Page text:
Review By: Jonathan W. Hickman
“The 11th Green” is a subtly subversive take on alternative history. The film will resonate with conspiracy theorists who believe that the government is hiding the truth about extraterrestrials.
In crafting his odd narrative, writer/director Christopher Munch approaches the material like a television docudrama featured on History (formerly The History Channel). He uses an investigative journalist named Jeremy Rudd (Campbell Scott) as a way into the twisty world of government coverup.
Some of the film’s characters, like President Dwight Eisenhower, are taken from real life, but other details like those concerning alien technology are speculation. The skill involved in crafting this low budget affair should cause some viewers to ask questions and do a little research into the UFO phenomenon. “The 11th Green” isn’t nearly as exciting as “Close Encounters of the Third Kind,” but both films share provocative common ground.
To shut down his father’s estate, respected journalist Jeremy Rudd travels to an isolated desert town outside a military base. Estranged from his secretive, retired general dad, Rudd’s career as a muckraking broadcaster didn’t help things. As a boy, growing up in Hawaii, he was close friends with a young man who went on to become the nation’s first African American president.
But since taking office, that commander in chief, played by Leith M. Burke doing his best President Obama impression, has stopped calling. Rudd’s constant focus on conspiracies and coverups has left him eternally suspicious and unable to form trusting relationships. Still, when he meets his father’s personal secretary, Laurie Larkspur (Agnes Bruckner), there are sparks between them.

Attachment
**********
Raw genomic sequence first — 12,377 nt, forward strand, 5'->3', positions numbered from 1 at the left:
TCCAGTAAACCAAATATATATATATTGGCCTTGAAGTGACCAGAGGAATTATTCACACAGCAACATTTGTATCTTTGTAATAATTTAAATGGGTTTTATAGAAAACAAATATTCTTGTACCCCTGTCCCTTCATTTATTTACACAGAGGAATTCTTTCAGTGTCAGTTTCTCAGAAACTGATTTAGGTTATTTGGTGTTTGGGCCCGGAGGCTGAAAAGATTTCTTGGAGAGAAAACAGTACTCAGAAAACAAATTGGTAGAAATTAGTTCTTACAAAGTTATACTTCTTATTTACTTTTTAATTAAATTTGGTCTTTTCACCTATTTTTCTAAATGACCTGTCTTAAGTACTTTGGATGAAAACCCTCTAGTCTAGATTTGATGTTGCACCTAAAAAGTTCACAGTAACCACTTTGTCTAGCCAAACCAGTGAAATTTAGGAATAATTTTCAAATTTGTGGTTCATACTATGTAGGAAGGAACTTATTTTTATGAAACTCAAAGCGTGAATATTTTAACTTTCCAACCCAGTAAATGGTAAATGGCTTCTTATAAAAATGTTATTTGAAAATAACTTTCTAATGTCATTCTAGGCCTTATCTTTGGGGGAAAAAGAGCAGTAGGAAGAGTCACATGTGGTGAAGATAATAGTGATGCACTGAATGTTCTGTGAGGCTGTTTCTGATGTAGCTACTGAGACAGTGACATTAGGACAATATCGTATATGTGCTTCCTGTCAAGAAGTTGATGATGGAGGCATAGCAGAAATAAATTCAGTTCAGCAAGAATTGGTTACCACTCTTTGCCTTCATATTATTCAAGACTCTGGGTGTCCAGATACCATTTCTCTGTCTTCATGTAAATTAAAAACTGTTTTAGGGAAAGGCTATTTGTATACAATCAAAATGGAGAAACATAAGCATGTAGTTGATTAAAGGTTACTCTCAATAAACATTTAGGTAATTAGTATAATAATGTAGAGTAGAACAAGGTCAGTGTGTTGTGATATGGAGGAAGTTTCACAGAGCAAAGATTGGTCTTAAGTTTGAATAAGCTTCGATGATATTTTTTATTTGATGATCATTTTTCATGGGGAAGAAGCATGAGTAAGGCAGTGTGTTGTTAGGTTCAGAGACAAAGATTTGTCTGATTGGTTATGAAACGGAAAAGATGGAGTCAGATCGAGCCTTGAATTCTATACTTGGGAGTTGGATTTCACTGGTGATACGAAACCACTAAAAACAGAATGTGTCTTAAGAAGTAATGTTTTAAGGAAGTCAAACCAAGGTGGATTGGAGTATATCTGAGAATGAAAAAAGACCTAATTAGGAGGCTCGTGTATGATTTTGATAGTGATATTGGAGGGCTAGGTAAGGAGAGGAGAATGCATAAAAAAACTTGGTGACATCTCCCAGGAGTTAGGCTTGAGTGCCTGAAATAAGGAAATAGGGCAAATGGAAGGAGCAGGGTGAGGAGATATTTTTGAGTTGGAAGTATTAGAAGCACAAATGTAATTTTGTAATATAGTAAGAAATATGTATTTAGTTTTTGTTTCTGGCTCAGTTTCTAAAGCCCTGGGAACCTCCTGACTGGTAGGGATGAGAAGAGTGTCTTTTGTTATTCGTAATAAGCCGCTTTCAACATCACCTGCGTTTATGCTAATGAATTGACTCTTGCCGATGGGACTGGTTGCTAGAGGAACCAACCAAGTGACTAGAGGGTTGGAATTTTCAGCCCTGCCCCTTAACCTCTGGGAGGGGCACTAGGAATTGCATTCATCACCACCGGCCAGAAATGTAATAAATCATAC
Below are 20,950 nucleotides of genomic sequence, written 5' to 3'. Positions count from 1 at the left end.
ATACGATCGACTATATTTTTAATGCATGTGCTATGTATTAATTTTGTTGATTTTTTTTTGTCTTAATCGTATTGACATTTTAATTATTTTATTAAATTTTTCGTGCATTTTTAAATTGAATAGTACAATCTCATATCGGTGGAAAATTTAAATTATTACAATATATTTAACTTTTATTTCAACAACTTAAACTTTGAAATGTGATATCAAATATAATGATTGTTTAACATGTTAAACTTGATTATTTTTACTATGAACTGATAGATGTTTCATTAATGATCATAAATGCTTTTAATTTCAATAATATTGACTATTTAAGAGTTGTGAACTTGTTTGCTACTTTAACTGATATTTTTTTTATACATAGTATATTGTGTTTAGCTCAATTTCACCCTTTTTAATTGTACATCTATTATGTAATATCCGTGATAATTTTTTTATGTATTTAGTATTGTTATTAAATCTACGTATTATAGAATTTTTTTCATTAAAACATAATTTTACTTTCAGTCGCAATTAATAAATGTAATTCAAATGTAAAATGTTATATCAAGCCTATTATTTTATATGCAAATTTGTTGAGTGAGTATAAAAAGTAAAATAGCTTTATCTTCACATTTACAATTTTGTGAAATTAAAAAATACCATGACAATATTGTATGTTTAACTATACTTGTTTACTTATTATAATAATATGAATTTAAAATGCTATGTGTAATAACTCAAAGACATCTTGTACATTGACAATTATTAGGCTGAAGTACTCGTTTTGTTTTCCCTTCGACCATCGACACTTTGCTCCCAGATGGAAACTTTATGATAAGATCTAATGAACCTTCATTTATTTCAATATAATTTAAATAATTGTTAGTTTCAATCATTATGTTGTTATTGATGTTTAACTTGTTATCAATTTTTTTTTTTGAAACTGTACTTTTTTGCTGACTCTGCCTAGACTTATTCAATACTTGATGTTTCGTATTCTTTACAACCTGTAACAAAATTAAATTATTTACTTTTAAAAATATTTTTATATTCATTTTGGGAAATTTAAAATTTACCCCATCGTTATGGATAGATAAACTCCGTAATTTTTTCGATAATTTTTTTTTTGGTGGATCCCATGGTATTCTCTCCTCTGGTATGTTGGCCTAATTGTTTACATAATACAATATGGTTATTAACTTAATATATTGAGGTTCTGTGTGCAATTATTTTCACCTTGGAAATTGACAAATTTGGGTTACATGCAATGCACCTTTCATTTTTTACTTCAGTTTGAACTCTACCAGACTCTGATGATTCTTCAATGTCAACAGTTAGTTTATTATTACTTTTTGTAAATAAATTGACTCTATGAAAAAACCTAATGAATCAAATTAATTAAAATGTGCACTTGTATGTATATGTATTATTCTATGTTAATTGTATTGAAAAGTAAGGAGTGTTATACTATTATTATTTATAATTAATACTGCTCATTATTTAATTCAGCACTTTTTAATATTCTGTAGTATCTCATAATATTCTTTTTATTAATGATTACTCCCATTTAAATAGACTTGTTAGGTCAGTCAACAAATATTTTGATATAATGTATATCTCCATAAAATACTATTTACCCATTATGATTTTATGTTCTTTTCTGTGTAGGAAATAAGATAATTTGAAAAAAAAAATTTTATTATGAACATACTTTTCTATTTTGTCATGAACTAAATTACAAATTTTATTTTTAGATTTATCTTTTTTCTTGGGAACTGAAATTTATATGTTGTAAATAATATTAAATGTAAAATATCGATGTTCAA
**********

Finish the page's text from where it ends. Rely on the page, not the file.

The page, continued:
Interrupting that potential romance is the discovery of some revealing materials that were safeguarded by his father. If Rudd shares this information with the world, will he be killed? Will anyone even believe him? While the action quotient is dialed way down, potential danger hangs over everything in this film.
Told using a televisual scope, Munch sets his methodical, low-key story in different time periods. George Gerdes plays Eisenhower, who, after being elected to the White House, is told of aliens' existence. This closely guarded secret naturally creates conflict in his administration.
Ian Hart (Professor Quirrell in “Harry Potter and the Sorcerer’s Stone”) plays James Forrestal, the late Secretary of Defense. Munch uses Forrestal’s real-life mental illness and suicide, casting them as part of some government conspiracy. Fans of the Errol Morris directed Netflix miniseries “Wormwood” might notice tone similarities, although Munch’s film is not nearly as stylish.
“The 11th Green” is a paranoid viewing experience. Munch, who’s no stranger to difficult stories (see his edgy Sundance film 2004’s “Harry + Max”), has crafted what amounts to an indie revisionist Oliver Stone movie. Performances are uniformly solid, but production values are decidedly lower end. Locations have depth and texture, but the action is limited to long spirited discussions.
It’s fascinating and, at times, compelling, but some viewers expecting a thriller will be disappointed. While exciting potential is always lurking, the script and direction are restrained, which, in a way, only increases the quirky narrative’s credibility. Do aliens exist? “The 11th Green” might have you guessing.
A RottenTomatoes.com Tomatometer-approved critic, Jonathan W. Hickman is also an entertainment lawyer, college professor, novelist, and filmmaker. He’s a member of the Atlanta Film Critics Circle, The Southeastern Film Critics Association, and the Georgia Film Critics Association. For more information about Jonathan visit: FilmProductionLaw.com or DailyFIlmFix.com